Paragraph 1. Paragraph 2 should be regarded as "informal comment
and current amplification". As regards Paragraph 3, we have not
dissented from the Israeli formulation provided Israel recognizes that
the term corpus separatum does in fact describe the area of jurisdiction
of the U.S. Consulate General in Jerusalem. As footnote to Paragraph
3, we would point out that the Consulate General's area of jurisdiction
includes areas in Jordan which are over and above the area defined by
Mr. Crawford said Israel would note that the foregoing involved no
change in the long-standing U.S. position on Jerusalem. It is somewhat
our feeling that Israel made a mountain out of a molehill in contesting
Mr. Talbot's use of the term corpus separatum. We saw no advantage in
reopening discussion of the U.S. position, but felt we should not avoid
comment when the Israel Embassy sought to formulate our position for
Mr. Bar-Haim said he hopes this U.S. commentary will put an end to
Mr. Bar-Haim said he wished to raise a question earlier discussed by
Mr. Gazit with Mr. Strong: the use of the term "Jerusalem, Palestine"
in the passports of U.S. officials in Jerusalem. Israel wishes the U.S.
would drop this practice. The use of the term "Palestine"
is historical fiction; it encourages the Palestine entity concept; its
"revived usage enrages" individual Israelis; the Jordanians,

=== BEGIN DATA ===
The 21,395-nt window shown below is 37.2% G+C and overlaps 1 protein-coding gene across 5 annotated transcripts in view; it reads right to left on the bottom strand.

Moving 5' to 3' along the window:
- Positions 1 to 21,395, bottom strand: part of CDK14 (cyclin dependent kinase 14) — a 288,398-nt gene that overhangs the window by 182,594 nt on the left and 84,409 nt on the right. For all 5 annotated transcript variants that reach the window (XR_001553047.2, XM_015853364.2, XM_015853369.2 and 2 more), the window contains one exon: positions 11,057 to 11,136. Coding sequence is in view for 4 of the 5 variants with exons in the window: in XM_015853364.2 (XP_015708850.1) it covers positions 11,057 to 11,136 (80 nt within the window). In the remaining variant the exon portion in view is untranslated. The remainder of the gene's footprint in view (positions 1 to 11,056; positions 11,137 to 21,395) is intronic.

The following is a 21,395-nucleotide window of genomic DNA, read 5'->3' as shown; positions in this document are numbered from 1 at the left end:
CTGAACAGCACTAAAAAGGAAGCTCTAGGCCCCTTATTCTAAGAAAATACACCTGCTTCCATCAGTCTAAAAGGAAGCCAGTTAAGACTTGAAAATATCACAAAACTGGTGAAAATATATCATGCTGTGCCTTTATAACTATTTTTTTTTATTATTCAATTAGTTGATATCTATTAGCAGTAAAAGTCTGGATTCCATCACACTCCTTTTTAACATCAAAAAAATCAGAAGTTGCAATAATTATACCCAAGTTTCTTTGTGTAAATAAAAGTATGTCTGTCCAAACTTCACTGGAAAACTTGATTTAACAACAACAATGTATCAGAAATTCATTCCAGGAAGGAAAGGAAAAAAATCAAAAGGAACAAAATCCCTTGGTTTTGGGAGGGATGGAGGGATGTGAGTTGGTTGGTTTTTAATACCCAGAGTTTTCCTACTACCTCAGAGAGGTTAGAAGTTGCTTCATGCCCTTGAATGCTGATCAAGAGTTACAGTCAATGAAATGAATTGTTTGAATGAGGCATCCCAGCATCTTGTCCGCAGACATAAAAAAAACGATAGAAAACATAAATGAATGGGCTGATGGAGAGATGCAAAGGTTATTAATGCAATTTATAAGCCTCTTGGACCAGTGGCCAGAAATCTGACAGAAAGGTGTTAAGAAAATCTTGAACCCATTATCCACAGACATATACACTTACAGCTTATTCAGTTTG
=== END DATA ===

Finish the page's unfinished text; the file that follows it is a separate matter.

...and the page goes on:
also, would be happier if it were dropped; this is a trivial irritant;
the U.S. position on Jerusalem would in no way be eroded by ceasing
to use this term.
Mr. Crawford replied that, insofar as he could recall, Mr. Strong had
implied to Mr. Gazit that pushing this matter will serve little practical
purpose. If Israel, nevertheless, wishes to press this officially, we
will look into it. By way of preliminary, informal comment:
1. The present practice has caused no problem in the past fourteen
2. It is not a "revival".
3. It is difficult to see how it "enrages" Israel opinion.
4. The practice is consistent with the fact that, in a de jure sense,
Jerusalem was part of Palestine and has not since become part of any
5. We would not see this as simply a question of dropping the phrase
"Jerusalem, Palestine" from the passports of those few officers
we have in Jerusalem. What about related questions such as quota nationality,
in regard to which U.S. legislation and regulation continue to employ
the term Palestine?
6. Israel has been informed that we do not approve actions which might
be regarded as watering down our stand in principle regarding Jerusalem.
Israel has termed this "trivial", but we would necessarily
have to judge it against the background of other actions of the past
year, such as Israel's elimination of the Foreign Liaison Office in
Tel Aviv and its request that we cease taking the initiative in representations
to other states regarding the location of their missions in Israel.
7. We question whether the Jordanians would be happier if we drop the
term. They fear the ridicule of other Arab states.
Mr. Bar-Haim said he appreciates Mr. Crawford's informal
comment but hopes this matter can be looked at by the Department